Exercise & the Healing Journey

person wearing orange and gray Nike shoes walking on gray concrete stairs

“Only by getting in touch with your body, by connecting viscerally with yourself, can you regain a sense of who you are, your priorities and values. In order to overcome trauma, you need help to get in touch with your body, with your Self.” Bessel van der Kolk

Van de Kolk, B. A. (2014). The Body Keeps the Score. Penguin Books

I roll over and glance at the bedside clock, 5:30 am. I swing my legs and sit on the edge. I wipe my blurry eyes, go to the kitchen, and begin my morning routine. I mix my Arbonne[1] Be Well Super Greens, Gut Health, Skin Elixir, and Mind Health, followed by a FeelFit Pea Protein Shake. I also mix an Energy Fizz to sip on while reading and journaling in the family room. At 6:45 am, I lace up my tennis shoes, stretch, position my headphones, and start the Self-Talk App[2]  (On this morning, I decided to listen to Financial Success. I have the volume set just loud enough as if it is playing in the background). I grab my keys, head out the front door, anticipating what I may encounter on my daily jog. While I do this ritual, I have devised a game: I count how many rabbits I see along my route. 

The air is heavy with humidity, and ribbons of amber and gold streak the eastern sky. My warmup consists of walking to loosen my legs and concentrate on deep and even breaths. Then I start my morning jog and start searching for rabbits. I recently discovered that I tended to count things during my abuse; it could be the number of floor tiles, books on a shelf, or anything that could help me retain a sense of control. I still count objects during my healing journey. 

The excitement I feel when I spot a rabbit while jogging motivates me to look for others. Rabbits pop up in different places; you never know when or where. I have also seen other animals during my run, like albino squirrels, hawks, a doe and two fawns, and even a groundhog. I live in the suburbs, and unexpected encounters fill my morning jogs.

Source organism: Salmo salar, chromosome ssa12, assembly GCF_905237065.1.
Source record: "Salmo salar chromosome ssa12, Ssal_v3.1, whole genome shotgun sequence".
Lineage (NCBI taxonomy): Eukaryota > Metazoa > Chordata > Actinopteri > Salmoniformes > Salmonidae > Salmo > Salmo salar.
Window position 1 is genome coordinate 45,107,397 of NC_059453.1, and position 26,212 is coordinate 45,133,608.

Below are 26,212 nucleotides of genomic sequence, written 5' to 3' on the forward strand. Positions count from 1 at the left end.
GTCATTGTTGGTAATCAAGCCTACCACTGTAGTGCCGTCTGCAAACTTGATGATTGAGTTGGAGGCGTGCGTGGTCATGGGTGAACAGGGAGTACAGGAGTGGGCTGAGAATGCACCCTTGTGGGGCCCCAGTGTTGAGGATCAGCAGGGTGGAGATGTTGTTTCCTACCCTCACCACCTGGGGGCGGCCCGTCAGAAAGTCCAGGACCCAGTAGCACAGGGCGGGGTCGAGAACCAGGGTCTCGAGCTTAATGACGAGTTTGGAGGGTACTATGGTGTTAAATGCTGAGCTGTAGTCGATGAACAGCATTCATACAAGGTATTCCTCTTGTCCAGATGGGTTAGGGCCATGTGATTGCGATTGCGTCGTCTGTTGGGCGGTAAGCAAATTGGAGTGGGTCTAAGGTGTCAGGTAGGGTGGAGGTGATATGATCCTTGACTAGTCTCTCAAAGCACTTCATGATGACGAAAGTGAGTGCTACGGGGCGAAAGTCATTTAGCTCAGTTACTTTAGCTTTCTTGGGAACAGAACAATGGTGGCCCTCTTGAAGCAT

[1] Arbonne: John-Michael Lander | Arbonne

[2] Self-Talk App: https://www.selftalkplus.com?utm_refer=Jmla

person running

Photo by Jenny Hill on Unsplash

Photo by Jenny Hill on Unsplash

Research has demonstrated that exercise is beneficial for the body and mind. Exercise has been linked to help with depression, anxiety, stress and improved sleep. Research also supports the theory that traumatic events/experiences are stored in the body, and one way to heal is to use movement. So, physical exercise and movement benefit a survivor's healing journey.

Stewart Kitchen[1] said, "I became a 'busybody' after the abuse. The busier I was, and the more goals and projects I worked on, the less I thought about what happened and how it made me feel. The problem was that I wasn't taking the time to reflect on any other part of my life in a healthy way, and that had its own consequences."

"Safely exercising benefits people in several ways," said Anne Richardson, former Pilates and Yoga instructor. "Physically, exercise promotes cardiovascular and musculoskeletal health, promoting positive health outcomes such as reduced risk for chronic health conditions like Type 2 Diabetes and hypertension. Mentally, exercise releases endorphins, a 'feel-good hormone' that naturally lifts the mood. Many people say that exercise helps them to clear their minds and refocus. Working out can also be socially beneficial because it provides a way to connect. Simply walking with someone and having a conversation is beneficial for physical and mental health. All of these benefits combined promote greater quality of life."